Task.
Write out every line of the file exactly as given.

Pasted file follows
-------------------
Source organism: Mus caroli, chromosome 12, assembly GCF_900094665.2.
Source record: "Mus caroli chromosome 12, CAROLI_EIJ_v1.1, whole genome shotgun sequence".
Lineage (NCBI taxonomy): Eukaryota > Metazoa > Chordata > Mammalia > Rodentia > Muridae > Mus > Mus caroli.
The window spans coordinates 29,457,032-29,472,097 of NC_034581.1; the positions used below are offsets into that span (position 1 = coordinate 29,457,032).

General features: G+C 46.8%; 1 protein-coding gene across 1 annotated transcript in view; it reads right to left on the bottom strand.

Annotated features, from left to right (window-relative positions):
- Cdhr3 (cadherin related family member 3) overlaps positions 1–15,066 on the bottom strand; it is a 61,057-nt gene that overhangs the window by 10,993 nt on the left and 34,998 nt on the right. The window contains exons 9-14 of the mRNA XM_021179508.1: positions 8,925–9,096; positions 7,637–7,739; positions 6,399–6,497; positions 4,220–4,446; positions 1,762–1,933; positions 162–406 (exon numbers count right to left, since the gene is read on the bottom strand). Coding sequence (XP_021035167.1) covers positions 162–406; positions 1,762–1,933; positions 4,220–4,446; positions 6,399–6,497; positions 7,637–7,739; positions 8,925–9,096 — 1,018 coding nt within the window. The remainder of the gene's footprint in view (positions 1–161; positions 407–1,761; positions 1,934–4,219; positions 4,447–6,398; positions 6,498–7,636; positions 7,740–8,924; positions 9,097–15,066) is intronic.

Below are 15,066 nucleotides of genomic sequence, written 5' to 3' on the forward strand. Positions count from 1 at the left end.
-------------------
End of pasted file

Source organism: Mus caroli, chromosome 12, assembly GCF_900094665.2.
Source record: "Mus caroli chromosome 12, CAROLI_EIJ_v1.1, whole genome shotgun sequence".
Lineage (NCBI taxonomy): Eukaryota > Metazoa > Chordata > Mammalia > Rodentia > Muridae > Mus > Mus caroli.
The window spans coordinates 29,457,032-29,472,097 of NC_034581.1; the positions used below are offsets into that span (position 1 = coordinate 29,457,032).

General features: G+C 46.8%; 1 protein-coding gene across 1 annotated transcript in view; it reads right to left on the bottom strand.

Annotated features, from left to right (window-relative positions):
- Cdhr3 (cadherin related family member 3) overlaps positions 1–15,066 on the bottom strand; it is a 61,057-nt gene that overhangs the window by 10,993 nt on the left and 34,998 nt on the right. The window contains exons 9-14 of the mRNA XM_021179508.1: positions 8,925–9,096; positions 7,637–7,739; positions 6,399–6,497; positions 4,220–4,446; positions 1,762–1,933; positions 162–406 (exon numbers count right to left, since the gene is read on the bottom strand). Coding sequence (XP_021035167.1) covers positions 162–406; positions 1,762–1,933; positions 4,220–4,446; positions 6,399–6,497; positions 7,637–7,739; positions 8,925–9,096 — 1,018 coding nt within the window. The remainder of the gene's footprint in view (positions 1–161; positions 407–1,761; positions 1,934–4,219; positions 4,447–6,398; positions 6,498–7,636; positions 7,740–8,924; positions 9,097–15,066) is intronic.

Below are 15,066 nucleotides of genomic sequence, written 5' to 3' on the forward strand. Positions count from 1 at the left end.